CaverDock: A Molecular Docking-Based Tool to Analyse Ligand Transport through Protein Tunnels and Channels.

A new interesting article has been published in Bioinformatics. 2019 May 11. pii: btz386. doi: 10.1093/bioinformatics/btz386. and titled:

CaverDock: A Molecular Docking-Based Tool to Analyse Ligand Transport through Protein Tunnels and Channels.

Authors of this article are:

Vavra O, Filipovic J, Plhak J, Bednar D, Marques SM, Brezovsky J, Stourac J, Matyska L, Damborsky J.

A summary of the article is shown below:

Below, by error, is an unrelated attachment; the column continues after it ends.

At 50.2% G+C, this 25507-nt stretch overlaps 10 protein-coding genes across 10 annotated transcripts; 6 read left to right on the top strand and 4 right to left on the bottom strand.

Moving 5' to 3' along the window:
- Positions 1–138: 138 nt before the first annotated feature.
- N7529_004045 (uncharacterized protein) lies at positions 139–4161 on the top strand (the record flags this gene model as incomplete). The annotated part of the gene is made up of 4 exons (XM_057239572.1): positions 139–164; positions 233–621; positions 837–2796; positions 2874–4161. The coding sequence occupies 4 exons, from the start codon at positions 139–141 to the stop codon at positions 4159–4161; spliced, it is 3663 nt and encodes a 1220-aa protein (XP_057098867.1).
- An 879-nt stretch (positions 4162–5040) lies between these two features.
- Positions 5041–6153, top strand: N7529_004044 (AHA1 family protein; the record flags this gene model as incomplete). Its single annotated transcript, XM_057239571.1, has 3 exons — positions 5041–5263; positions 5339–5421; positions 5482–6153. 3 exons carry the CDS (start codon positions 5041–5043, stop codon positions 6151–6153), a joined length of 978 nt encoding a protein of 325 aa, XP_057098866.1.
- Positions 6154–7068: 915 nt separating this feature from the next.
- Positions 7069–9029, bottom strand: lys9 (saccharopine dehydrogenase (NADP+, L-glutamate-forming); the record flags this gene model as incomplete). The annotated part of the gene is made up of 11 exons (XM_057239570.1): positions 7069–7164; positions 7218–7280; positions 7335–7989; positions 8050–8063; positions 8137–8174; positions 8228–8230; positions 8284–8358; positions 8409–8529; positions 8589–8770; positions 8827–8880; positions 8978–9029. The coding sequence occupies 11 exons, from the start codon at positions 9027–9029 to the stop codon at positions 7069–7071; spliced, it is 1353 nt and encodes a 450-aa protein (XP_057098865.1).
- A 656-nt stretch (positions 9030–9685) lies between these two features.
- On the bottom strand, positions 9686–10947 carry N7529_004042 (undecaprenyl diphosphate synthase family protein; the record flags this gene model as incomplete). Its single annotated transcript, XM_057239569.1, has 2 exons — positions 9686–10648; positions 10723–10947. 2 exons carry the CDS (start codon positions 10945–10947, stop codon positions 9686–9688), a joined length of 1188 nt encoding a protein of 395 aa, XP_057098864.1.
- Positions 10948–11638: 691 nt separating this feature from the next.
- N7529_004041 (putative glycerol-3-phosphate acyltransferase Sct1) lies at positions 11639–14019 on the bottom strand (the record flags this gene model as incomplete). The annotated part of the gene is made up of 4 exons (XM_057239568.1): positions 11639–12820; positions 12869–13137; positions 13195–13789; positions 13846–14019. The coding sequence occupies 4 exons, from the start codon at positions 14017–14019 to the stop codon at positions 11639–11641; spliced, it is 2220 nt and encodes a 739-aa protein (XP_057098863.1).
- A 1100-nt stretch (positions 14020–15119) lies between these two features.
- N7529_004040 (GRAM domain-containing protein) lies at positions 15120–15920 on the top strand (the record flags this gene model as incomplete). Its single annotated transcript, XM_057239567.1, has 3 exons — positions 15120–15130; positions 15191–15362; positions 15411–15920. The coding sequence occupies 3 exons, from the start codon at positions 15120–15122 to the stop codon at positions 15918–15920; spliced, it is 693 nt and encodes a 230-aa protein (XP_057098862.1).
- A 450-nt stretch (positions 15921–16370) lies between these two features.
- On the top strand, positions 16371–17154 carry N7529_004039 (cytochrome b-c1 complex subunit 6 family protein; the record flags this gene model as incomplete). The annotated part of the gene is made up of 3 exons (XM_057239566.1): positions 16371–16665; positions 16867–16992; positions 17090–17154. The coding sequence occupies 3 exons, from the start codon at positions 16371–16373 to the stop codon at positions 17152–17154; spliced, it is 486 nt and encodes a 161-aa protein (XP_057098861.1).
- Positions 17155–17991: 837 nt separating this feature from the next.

MOTIVATION: Protein tunnels and channels are key transport pathways that allow ligands to pass between proteins’ external and internal environments. These functionally important structural features warrant detailed attention. It is difficult to study the ligand binding and unbinding process experimentally, while molecular dynamics simulations can be time-consuming and computationally demanding.RESULTS: CaverDock is a new software tool for analysing the ligand passage through the biomolecules. The method uses the optimised docking algorithm of AutoDock Vina for ligand placement docking and implements a parallel heuristic algorithm to search the space of possible trajectories. The duration of the simulations takes from minutes to a few hours. Here we describe the implementation of the method and demonstrate CaverDock’s usability by: i) comparison of the results with other available tools, ii) determination of the robustness with large ensembles of ligands and iii) the analysis and comparison of the ligand trajectories in engineered tunnels. Thorough testing confirms that CaverDock is applicable for the fast analysis of ligand binding and unbinding in fundamental enzymology and protein engineering.AVAILABILITY: User guide and binaries for Ubuntu are freely available for non-commercial use at https://loschmidt.chemi.muni.cz/caverdock/. The web implementation is available at https://loschmidt.chemi.muni.cz/caverweb/. The source code is available on request.SUPPLEMENTARY INFORMATION: Supplementary data are available at Bioinformatics online.© The Author(s) (2019). Published by Oxford University Press. All rights reserved. For Permissions, please email: journals.permissions@oup.com.

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